Scripture offers another, perhaps less philosophical but more intuitive, way to think about the nothingness of evil. Evil ultimately stems from man’s worship of that which is not, specifically of that which is not God. It started in the Garden when our first parents chose the lie — the privation of truth — over the word and promise and warning of God. It continues in our own lives when we do the same. St. Paul paints the picture of the human downward spiral into nothingness in Romans 1:18ff. The praiseworthy or damnable truth is that we become like that which we worship. Worship the nothingness of evil and become insubstantial, ephemeral, nothing at all — ones given up to their own inherent nothingness by the God who called them into being ex nihilo.

This worship of the void distorts all relationships: creature to creation, person to person, man to God. Relationships intended by God to be life-giving and nourishing become death-dealing and void. These relationships become existential black holes, devouring all that is until only that which is not remains: the stress and trouble of the evil days.

There is great good news in all this, though one has to plumb the Gospel to find it. The good news starts here: God is and, even more, God is love. That means that love is substantial, weighty because it is the being of God himself. That love, that essential “is-ness,” was made manifest to us in the person of Jesus Christ, fully God and fully man, the absolute fullness of being. In his life, ministry, and most profoundly in his death, he took upon himself all the non-being that threatened to reduce creation and man to nothing-at-all, and he filled it so full to overflowing with Being that the void could not contain it and life burst forth from the great nothing, trampling down the “is not” forever. Oh, it is still around; it is not yet destroyed, though on the last great day it will be. People still lie. Hurricanes still rage. Viruses still decimate. But, we know the truth now; we know that they are nothing at all, that they do not have real power to do the one deadly thing — to separate us from the love of God. And, in ways we cannot quite perceive, we know, too, that God uses even this nothingness to his glory and to the welfare of his people. He creates good ex nihilo as he always has.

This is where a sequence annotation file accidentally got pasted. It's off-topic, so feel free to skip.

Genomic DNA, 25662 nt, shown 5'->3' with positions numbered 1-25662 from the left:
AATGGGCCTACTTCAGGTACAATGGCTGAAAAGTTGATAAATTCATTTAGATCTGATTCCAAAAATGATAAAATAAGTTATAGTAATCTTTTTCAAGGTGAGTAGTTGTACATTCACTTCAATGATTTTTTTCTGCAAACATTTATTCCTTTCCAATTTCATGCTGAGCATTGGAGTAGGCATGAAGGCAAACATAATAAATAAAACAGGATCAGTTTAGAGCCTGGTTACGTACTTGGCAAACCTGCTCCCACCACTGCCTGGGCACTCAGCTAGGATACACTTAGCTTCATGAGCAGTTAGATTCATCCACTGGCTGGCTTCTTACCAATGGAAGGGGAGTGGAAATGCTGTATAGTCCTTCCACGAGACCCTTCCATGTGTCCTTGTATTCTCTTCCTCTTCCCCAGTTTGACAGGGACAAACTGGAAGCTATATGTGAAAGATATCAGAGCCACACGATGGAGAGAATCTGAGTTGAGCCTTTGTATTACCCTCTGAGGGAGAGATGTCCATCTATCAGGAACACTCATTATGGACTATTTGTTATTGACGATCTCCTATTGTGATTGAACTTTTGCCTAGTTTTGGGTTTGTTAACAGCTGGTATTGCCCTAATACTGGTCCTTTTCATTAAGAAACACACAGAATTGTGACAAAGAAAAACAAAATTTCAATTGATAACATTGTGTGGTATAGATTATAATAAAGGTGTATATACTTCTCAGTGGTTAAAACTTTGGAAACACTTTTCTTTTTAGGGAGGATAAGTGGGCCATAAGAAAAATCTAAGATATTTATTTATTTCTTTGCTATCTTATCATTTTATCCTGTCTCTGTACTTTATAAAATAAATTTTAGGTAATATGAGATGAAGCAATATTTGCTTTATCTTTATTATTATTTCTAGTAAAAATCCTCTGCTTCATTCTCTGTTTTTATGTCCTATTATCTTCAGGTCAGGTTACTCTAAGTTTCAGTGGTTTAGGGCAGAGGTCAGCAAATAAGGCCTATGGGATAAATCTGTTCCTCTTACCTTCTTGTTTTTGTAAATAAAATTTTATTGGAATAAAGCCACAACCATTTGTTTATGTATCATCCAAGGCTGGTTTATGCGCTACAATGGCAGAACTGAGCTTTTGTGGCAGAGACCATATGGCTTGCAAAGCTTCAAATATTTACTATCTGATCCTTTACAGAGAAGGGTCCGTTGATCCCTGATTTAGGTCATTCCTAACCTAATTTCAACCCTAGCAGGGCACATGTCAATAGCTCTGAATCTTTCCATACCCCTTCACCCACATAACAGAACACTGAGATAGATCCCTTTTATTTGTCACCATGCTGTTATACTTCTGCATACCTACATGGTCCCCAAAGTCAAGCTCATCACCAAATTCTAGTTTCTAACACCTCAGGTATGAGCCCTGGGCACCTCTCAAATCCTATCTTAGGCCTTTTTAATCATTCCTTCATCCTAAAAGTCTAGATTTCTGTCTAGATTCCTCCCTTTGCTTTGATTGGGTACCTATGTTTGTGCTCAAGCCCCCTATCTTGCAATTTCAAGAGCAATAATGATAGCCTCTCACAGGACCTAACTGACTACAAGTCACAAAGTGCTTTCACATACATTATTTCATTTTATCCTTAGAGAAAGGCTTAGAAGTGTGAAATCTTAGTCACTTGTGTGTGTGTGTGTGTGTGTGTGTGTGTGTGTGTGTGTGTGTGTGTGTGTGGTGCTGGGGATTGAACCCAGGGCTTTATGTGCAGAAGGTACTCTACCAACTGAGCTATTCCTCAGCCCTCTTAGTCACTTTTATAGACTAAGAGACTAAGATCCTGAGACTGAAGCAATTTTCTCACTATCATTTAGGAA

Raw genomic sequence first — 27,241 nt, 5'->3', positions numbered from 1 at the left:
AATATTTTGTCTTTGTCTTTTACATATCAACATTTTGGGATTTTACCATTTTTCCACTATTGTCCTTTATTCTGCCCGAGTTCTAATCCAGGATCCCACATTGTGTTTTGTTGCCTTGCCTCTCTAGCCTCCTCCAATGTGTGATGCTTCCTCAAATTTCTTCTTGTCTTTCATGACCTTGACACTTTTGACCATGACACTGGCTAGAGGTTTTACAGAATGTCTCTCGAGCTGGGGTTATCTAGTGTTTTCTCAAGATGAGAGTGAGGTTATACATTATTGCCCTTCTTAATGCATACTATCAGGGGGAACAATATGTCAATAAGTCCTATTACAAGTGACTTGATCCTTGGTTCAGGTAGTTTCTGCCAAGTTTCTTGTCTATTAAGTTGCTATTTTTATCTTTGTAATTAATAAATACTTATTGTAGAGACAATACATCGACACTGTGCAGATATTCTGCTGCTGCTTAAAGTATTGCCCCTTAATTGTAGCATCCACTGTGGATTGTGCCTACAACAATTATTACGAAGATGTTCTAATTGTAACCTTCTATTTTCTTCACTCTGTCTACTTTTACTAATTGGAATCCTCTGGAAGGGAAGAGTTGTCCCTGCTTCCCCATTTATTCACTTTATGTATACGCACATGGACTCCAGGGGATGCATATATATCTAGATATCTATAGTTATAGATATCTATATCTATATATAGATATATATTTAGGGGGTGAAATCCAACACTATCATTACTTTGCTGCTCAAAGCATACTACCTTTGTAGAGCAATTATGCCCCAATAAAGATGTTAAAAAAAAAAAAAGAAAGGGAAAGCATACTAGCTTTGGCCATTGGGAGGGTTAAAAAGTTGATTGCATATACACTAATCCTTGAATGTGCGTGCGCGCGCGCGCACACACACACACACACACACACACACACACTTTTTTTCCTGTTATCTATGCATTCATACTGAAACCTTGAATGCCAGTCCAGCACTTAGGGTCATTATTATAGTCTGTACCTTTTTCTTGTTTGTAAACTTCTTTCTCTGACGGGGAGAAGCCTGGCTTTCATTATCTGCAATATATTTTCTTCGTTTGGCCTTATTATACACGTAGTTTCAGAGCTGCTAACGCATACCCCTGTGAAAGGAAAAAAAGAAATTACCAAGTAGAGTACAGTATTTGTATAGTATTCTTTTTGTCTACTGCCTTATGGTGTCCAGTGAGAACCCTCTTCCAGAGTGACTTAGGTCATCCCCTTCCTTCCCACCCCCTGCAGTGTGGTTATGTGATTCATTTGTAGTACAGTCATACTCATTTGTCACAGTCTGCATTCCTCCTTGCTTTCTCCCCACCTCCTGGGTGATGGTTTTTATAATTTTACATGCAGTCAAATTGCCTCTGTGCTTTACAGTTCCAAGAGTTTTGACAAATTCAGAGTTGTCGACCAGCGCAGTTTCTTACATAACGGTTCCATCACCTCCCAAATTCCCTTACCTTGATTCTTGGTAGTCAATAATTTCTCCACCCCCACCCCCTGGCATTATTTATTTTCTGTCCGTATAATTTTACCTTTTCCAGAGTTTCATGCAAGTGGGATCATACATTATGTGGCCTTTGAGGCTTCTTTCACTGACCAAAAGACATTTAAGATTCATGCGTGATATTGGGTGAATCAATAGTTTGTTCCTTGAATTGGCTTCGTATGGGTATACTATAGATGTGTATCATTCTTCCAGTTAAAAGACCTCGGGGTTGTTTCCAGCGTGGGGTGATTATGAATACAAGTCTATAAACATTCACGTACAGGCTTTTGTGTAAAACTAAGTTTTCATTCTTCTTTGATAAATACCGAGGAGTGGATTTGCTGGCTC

In these last days, it falls to God’s people to worship the One Who Is (“I AM”) and to be his dual agents of creation: to contribute to that which is by telling the truth, by rescuing those suffering under the burden of creation gone awry, by practicing a host of healing arts, and most of all by worshiping the God who is: the Father, the Son, and the Holy Spirit.

About johnaroop

I am a husband, father, retired teacher, lover of books and music and coffee and, as of 17 May 2015, by the grace of God and the will of his Church, an Anglican priest in the Anglican Church in North America, Anglican Diocese of the South. I serve as assisting priest at Apostles Anglican Church in Knoxville, TN, and as Canon Theologian for the Anglican Diocese of the South.